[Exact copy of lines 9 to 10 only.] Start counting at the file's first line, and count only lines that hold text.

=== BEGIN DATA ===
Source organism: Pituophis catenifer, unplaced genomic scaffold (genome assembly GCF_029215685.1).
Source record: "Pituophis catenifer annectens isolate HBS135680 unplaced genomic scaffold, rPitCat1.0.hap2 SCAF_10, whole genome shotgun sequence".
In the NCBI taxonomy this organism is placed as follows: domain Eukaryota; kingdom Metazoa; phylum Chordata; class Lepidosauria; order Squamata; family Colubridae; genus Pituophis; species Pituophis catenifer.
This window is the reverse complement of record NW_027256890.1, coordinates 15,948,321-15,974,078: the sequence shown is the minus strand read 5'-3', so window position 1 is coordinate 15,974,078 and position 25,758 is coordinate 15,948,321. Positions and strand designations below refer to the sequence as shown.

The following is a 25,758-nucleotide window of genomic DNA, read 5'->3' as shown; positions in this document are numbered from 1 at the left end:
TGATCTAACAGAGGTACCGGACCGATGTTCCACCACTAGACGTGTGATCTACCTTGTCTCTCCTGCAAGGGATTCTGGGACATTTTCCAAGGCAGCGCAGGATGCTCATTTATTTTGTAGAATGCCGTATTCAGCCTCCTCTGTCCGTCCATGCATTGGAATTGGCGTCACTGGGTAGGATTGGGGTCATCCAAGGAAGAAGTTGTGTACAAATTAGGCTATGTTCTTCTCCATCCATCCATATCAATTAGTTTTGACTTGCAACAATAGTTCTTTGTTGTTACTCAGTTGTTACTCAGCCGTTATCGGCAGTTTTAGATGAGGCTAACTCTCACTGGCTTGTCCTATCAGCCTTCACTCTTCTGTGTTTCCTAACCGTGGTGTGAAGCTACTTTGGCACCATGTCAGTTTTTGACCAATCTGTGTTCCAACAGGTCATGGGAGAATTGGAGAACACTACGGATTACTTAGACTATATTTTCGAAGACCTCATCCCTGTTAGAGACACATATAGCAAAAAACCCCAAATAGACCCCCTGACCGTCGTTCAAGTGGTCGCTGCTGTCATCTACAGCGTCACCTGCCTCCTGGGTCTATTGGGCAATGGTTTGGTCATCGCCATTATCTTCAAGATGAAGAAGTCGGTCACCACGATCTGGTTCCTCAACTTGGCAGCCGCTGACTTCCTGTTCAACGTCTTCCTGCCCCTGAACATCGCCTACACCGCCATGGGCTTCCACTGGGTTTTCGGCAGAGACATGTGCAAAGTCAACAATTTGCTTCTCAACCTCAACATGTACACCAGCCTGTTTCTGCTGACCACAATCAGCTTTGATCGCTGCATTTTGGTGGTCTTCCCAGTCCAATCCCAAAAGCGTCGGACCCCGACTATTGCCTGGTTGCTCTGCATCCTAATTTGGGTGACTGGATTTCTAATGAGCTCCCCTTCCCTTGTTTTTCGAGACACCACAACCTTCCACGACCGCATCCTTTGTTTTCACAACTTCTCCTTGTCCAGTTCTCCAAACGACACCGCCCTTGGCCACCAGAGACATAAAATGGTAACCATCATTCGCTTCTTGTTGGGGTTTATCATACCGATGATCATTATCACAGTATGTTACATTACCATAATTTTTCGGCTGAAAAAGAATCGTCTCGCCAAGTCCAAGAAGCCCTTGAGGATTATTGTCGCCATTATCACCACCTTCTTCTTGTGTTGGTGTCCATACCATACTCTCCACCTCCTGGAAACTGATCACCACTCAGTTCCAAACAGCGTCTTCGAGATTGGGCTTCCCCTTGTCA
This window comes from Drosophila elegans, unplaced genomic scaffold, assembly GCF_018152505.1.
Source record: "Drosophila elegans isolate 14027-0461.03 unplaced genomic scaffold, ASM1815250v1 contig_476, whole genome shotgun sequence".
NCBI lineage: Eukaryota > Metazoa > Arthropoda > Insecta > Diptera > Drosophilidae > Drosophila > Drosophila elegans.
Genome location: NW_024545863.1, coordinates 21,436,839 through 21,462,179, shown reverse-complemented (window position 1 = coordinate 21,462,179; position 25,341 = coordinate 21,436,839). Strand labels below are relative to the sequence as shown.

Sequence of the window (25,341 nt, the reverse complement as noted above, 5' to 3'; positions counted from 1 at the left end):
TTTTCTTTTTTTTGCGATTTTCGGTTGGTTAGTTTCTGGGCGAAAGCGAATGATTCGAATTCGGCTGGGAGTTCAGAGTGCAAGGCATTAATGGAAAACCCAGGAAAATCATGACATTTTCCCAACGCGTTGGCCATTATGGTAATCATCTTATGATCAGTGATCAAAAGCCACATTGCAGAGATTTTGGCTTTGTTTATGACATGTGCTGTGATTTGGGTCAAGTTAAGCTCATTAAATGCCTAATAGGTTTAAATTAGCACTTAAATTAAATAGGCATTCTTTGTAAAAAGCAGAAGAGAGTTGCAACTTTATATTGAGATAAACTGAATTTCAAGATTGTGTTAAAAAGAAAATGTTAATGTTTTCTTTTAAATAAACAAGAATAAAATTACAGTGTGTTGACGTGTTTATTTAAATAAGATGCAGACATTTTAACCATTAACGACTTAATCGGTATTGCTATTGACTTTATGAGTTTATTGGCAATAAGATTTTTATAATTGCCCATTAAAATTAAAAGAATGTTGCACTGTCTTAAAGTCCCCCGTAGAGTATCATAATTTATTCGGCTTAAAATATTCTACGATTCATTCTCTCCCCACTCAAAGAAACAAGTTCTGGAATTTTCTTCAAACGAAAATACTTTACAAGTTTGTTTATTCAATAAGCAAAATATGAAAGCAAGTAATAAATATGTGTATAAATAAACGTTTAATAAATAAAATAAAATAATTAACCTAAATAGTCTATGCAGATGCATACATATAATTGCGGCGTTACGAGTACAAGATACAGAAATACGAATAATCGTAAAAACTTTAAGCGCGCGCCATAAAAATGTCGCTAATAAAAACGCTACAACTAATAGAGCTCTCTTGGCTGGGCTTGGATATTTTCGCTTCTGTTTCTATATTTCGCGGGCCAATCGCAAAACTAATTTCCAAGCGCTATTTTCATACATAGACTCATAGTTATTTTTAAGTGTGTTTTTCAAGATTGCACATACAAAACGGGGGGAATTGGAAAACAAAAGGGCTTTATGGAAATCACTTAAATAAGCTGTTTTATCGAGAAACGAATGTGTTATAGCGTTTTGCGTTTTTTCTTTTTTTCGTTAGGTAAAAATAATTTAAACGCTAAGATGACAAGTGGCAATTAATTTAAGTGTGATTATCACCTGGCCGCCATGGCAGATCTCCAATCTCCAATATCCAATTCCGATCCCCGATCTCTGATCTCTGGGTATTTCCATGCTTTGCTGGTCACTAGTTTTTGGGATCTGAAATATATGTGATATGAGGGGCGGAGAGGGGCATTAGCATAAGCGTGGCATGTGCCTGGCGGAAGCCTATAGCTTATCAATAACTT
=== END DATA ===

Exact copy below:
NCBI lineage: Eukaryota > Metazoa > Arthropoda > Insecta > Diptera > Drosophilidae > Drosophila > Drosophila elegans.
Genome location: NW_024545863.1, coordinates 21,436,839 through 21,462,179, shown reverse-complemented (window position 1 = coordinate 21,462,179; position 25,341 = coordinate 21,436,839). Strand labels below are relative to the sequence as shown.